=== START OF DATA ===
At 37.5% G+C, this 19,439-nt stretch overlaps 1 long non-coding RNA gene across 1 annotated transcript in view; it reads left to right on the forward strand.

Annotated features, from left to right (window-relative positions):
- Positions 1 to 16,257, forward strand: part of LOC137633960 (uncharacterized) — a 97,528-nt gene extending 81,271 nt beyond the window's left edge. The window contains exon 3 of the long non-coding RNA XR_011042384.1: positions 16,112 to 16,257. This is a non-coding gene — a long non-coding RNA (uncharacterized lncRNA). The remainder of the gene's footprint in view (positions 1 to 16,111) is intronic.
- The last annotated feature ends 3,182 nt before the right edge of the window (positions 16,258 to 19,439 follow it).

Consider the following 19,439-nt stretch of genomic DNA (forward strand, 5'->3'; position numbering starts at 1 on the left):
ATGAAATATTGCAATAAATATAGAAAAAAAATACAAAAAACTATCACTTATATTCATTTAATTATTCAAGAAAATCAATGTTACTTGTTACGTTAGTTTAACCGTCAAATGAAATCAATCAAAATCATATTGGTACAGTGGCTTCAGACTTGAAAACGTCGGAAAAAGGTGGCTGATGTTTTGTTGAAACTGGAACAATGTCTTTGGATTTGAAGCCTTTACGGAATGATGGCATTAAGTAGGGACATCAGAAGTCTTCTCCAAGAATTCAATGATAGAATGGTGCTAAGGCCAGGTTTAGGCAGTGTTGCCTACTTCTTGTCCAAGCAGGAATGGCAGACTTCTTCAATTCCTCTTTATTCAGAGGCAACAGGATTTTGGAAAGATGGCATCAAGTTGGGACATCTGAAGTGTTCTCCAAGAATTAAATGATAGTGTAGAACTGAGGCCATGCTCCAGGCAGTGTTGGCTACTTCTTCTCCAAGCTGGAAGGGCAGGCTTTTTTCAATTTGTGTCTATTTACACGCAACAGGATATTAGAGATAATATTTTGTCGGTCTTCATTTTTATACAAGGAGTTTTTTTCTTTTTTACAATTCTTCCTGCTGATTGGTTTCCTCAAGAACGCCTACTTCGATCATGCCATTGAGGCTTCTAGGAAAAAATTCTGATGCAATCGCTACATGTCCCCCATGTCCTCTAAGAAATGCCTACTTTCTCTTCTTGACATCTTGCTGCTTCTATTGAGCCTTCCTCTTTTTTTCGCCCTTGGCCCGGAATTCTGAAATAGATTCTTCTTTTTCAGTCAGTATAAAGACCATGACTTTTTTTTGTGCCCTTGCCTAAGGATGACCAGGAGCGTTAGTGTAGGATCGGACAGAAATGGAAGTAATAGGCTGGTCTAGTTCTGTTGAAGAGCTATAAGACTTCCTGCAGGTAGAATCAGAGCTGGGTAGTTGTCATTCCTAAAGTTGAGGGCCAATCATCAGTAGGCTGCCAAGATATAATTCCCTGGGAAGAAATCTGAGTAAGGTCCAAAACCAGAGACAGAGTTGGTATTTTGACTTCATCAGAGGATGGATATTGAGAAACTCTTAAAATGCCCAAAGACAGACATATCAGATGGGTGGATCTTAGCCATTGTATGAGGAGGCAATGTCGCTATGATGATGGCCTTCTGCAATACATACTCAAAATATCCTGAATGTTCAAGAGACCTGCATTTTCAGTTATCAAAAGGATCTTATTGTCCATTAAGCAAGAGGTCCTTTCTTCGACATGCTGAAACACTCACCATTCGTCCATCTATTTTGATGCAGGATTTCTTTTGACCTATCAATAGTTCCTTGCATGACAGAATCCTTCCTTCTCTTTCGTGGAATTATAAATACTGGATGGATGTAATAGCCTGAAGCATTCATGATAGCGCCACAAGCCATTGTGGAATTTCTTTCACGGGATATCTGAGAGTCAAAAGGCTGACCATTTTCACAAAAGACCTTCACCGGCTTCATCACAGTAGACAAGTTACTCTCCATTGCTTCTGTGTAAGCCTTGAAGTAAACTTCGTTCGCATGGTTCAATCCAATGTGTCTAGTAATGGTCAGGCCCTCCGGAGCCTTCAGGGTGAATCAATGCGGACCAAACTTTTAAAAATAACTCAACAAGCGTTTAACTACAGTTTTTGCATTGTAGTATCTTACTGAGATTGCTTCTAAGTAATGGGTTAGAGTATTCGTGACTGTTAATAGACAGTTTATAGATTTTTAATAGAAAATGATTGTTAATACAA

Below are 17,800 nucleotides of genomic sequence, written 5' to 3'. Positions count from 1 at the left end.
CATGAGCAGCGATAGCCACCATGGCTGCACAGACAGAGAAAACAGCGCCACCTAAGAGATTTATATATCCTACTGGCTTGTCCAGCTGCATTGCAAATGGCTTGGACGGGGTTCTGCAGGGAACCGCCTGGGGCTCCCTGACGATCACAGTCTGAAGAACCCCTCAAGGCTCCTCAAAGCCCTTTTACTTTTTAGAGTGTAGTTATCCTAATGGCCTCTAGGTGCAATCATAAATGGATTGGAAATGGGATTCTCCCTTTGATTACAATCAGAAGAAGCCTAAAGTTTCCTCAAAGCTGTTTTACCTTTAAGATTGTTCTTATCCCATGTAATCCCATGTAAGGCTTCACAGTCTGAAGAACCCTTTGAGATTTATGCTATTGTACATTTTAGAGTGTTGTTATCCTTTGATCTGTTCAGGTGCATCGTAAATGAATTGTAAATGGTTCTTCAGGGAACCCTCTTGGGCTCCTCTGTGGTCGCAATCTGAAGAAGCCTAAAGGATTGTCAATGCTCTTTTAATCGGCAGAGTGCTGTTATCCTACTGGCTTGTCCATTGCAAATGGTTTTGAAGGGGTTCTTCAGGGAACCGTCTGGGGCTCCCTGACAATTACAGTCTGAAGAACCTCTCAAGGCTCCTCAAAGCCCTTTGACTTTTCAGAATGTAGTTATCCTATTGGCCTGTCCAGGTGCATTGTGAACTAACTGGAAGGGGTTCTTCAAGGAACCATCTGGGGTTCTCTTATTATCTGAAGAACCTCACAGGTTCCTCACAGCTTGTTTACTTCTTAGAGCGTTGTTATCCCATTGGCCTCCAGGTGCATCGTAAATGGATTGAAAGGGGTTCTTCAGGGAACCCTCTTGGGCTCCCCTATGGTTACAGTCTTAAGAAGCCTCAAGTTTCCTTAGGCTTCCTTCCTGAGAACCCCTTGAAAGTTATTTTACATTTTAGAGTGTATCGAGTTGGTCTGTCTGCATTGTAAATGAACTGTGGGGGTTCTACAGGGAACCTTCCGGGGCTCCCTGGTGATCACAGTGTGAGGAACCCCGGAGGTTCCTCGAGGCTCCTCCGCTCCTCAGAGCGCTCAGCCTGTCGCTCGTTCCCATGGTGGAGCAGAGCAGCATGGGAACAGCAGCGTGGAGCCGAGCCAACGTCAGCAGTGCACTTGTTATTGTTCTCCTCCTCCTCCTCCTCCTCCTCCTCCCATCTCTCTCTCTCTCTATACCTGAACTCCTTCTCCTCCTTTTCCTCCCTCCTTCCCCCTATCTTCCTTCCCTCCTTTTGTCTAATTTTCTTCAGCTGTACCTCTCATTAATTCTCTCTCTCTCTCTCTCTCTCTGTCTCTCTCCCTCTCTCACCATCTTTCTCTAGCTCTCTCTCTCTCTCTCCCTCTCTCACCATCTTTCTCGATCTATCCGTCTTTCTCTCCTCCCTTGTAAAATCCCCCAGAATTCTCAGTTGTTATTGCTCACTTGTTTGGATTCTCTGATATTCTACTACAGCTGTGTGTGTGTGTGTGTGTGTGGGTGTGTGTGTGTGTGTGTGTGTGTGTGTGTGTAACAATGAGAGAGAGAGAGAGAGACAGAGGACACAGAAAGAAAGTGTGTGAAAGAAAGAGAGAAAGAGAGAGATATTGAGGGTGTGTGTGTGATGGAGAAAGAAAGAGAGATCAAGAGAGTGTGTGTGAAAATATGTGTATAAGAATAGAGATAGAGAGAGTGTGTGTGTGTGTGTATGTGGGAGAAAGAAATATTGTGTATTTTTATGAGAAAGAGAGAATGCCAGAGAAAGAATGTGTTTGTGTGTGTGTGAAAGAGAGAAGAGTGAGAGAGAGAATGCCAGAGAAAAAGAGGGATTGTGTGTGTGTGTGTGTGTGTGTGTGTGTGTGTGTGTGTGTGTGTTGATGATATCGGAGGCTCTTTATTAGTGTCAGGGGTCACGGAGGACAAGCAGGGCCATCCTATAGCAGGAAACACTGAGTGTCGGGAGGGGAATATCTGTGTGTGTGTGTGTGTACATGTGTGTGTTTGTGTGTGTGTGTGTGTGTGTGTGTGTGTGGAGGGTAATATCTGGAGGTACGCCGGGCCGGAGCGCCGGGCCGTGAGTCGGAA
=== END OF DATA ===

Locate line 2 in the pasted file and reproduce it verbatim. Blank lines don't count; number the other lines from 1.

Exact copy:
Annotated features, from left to right (window-relative positions):